Neural networks to revolutionize the analysis of gravitational lenses images

Images of galaxies taken using gravitational lenses (Image Yashar Hezaveh/Laurence Perreault Levasseur/Phil Marshall/Stanford/SLAC National Accelerator Laboratory; NASA/ESA)
Images of galaxies taken using gravitational lenses (Image Yashar Hezaveh/Laurence Perreault Levasseur/Phil Marshall/Stanford/SLAC National Accelerator Laboratory; NASA/ESA)

An article published in the journal “Nature” describes the application of neural networks to gravitational lensing. A team of researchers reduced from a few weeks to a few seconds the time needed to analyze complex space distortions in images captured thanks to gravitational lenses. This could greatly facilitate this type of task with great benefits for astronomical research.

Gravitational lenses are a phenomenon predicted by Albert Einstein’s general relativity theory and have been identified many times during astronomical observations. They bend the light of objects behind them magnifying them with great advantages for their study, for example in the case of galaxies billions of light years away that would barely be visible even for the best space telescopes of which we can instead see many details thanks to gravitational lenses.

The problem is that the images obtained thanks to gravitational lenses need to be subjected to complex processing because magnification involves distortions and sometimes multiplication of the original image. The analysis has so far been performed by comparing the image to computer models but it’s a process that can easily take weeks.

To try to solve this problem, a team of the Kavli Institute for Particle Astrophysics and Cosmology (KIPAC), an institute of SLAC National Accelerator Laboratory and Stanford University, tried to use neural networks for this type of analysis. Yashar Hezaveh, the article’s lead author, explained that the test was conducted using three publicly available neural networks and one developed by the researchers who conducted this study.

Neural networks are modeled on brain structure and have the ability to learn. For this reason, they need to be trained for the task they’re meant to be used for: in the specific case, the researchers showed the neural networks about half a million simulated images of gravitational lenses for about a day. At the end of this training, they were able to analyze new lenses almost instantaneously with a precision comparable to that of traditional methods.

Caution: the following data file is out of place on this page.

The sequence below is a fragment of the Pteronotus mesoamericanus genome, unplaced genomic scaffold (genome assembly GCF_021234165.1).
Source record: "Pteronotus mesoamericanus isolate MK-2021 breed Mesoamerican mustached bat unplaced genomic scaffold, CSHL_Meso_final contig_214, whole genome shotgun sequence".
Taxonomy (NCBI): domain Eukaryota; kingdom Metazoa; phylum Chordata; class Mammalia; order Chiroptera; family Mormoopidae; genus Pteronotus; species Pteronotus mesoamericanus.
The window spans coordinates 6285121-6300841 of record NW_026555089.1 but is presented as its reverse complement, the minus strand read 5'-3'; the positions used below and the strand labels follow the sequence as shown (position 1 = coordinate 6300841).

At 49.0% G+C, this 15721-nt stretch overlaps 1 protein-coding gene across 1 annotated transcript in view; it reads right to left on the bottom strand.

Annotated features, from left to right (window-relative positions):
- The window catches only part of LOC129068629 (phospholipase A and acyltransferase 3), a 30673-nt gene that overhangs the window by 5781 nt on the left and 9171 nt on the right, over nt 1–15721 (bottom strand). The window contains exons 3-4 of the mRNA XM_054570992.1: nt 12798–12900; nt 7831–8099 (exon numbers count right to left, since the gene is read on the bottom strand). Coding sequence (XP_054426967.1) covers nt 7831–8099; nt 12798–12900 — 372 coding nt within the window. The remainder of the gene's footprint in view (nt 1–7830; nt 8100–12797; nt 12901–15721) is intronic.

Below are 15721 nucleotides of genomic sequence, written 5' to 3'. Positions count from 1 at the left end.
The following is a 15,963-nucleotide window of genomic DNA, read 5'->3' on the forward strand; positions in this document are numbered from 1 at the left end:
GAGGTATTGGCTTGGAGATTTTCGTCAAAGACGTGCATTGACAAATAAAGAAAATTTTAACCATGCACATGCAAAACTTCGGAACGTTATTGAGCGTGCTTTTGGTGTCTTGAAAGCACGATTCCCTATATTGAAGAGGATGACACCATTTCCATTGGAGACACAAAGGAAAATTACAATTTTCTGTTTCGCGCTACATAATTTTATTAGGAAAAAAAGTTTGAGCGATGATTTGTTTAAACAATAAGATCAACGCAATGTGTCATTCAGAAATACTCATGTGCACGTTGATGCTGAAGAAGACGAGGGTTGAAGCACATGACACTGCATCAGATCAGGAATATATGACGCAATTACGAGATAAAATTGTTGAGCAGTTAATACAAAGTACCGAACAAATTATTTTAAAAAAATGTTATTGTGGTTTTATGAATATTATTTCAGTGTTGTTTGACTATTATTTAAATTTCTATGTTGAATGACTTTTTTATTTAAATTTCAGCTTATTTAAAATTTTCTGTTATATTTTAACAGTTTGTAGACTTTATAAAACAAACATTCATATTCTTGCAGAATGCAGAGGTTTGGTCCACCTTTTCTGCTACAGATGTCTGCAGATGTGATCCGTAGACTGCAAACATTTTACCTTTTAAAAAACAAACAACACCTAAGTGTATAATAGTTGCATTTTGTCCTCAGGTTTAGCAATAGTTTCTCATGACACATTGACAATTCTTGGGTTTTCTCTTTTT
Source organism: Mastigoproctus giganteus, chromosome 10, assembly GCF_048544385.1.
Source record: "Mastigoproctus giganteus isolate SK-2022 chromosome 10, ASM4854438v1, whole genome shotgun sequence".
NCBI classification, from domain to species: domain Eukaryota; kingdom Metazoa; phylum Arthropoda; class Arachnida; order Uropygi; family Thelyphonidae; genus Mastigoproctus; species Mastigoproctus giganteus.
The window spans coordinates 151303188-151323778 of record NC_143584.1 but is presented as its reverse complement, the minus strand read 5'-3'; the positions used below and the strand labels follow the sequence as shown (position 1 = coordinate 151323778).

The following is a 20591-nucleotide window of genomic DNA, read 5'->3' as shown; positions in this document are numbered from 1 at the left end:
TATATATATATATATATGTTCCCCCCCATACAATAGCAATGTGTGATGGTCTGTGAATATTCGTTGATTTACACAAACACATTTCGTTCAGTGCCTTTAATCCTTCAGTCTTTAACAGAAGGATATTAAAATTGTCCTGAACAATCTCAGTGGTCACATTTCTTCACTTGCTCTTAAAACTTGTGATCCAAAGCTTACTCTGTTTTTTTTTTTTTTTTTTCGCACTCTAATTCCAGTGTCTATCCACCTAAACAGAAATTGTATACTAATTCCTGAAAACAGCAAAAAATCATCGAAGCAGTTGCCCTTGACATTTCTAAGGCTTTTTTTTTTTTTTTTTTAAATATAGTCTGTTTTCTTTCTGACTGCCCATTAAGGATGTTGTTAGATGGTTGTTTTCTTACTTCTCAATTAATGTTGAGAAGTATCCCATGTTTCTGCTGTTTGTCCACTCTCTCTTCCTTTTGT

In another article submitted for publication to “The Astrophysical Journal Letters”, the researchers describe how neural networks can also determine the uncertainties of their analysis. So far the applications of neural networks in the field of astrophysics didn’t go beyond the recognition of gravitational lenses in an image.

This new application allows neural networks to determine the properties of a lens, including how its mass was distributed and how much it magnified the image of the object in the background. Another advantage is that all this can be done without using supercomputers but with normal computers, even with a smartphone.

With next-generation telescopes under construction, the amount of images captured thanks to gravitational lenses will increase even more. Laurence Perreault Levasseur, one of the article’s authors, pointed out that with traditional methods of analysis there wouldn’t be enough people to do the job in a timely manner. It’s one of the cases where developments in the field of neural networks can bring huge benefits to another type of research.

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